One of the goals for Untitled Dungeon is to consolidate my notes, links, and bookmarks scattered across google docs, my chromebar, and a private blogger blog.
It’s a lot.
But I want to own that material again, in a single place, preferably not in google. To that end, I’m spending a fair amount of time. Okay, a little bit of time. Okay, I’ve done it twice now. Anyway, there’s good stuff in there and I hope to rescue it. But I got to move quick, while the wind is at my back.
A bestiary inspired by the masterful work of Henry Justice Ford.
Meet the Moon-Headed Giant, the Leechlich, and the Fencer Familiar, and more than 50 other weird creatures fit for campaigns of every level. The full-page illustrations, often taken from fairytale books, have led our 15 authors to create original monsters that will give a quirky twist to your game. They all come with enough material to become the centerpiece of the session.
Masters of Reality (via Paul Czege)
“Put simply, the mind is a search algorithm. Minds make their living by being able to find things. Food, mates, a good place to hide, effective methods of revenge, and the means to reach your goals, whatever they may be – all of these and more are targets of the mind’s searching eye.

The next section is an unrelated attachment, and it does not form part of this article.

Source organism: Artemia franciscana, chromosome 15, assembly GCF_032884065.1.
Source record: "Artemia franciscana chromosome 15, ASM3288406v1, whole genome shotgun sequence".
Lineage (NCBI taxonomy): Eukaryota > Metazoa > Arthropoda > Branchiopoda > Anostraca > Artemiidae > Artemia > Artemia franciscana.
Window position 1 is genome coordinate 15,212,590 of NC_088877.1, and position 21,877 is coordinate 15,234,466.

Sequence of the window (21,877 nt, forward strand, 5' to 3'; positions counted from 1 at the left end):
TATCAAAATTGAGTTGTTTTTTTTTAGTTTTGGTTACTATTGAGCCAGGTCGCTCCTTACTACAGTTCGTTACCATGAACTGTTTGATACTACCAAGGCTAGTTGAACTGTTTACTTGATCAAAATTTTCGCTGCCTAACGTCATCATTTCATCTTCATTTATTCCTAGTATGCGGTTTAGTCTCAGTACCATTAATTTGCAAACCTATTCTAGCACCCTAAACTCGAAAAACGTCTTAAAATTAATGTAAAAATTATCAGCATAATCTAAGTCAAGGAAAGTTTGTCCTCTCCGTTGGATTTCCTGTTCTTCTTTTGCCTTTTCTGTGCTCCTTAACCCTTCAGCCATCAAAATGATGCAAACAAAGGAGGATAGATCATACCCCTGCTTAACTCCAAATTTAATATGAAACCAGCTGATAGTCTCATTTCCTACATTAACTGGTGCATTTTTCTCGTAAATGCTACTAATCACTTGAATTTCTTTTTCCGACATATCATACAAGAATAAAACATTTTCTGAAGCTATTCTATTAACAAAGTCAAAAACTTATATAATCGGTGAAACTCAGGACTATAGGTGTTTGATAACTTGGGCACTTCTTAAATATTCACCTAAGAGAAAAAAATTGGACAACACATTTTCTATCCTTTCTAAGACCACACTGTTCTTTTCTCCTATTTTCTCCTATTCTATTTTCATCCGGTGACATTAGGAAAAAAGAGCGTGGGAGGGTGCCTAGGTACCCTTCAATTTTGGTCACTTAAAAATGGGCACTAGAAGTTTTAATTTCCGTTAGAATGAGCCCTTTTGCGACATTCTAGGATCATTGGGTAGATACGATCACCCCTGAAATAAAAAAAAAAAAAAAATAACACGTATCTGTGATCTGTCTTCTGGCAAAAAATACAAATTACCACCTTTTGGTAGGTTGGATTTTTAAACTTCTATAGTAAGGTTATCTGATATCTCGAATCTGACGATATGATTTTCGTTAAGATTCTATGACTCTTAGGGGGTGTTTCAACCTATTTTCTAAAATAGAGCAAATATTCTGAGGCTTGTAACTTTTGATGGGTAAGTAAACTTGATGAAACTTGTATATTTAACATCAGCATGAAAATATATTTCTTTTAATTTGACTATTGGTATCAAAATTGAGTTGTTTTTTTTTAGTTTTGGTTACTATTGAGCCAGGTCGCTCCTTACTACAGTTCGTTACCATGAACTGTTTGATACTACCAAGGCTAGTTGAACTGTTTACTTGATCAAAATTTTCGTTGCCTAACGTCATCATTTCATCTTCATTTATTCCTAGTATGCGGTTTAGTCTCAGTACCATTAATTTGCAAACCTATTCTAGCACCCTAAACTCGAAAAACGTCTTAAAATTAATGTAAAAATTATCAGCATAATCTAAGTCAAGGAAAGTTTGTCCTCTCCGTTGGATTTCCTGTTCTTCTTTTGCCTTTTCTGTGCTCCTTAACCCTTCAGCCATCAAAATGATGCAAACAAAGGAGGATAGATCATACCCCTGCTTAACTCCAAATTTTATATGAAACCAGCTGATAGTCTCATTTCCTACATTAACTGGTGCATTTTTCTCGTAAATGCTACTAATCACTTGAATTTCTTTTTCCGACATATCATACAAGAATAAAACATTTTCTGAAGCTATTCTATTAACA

Whereas many animals use their brains to search in physical space, human minds (and those of some other animals) can search via simulation. That is, the brain can simulate potential future realities. This is possible because brains like ours encode a mental model of the world. By searching inside that mental model, we build narratives that tell us how to get from one place to another.”
“But Luka,” I hear my strawman interlocutor say, “if you are after such a game, why not break free from the constraints of D&D entirely?”
The answer is because: I don’t want to, I don’t need to, and I’d set up a whole new barrier instead. In my experience the mechanics of D&D are good enough, pretty basic and, frankly, of secondary importance.
I have a weakness for knightly orders.
..and dragons, but really, who doesn’t.
Me, ever a sucker for posts about the history of the game.
Love this. I only do things smartly at work. Or at least strive to. Anyway, good advice I should follow.
I try. I really do.
It’s all game.
I have no idea why I needed to save this but I did. Probably because it’s good.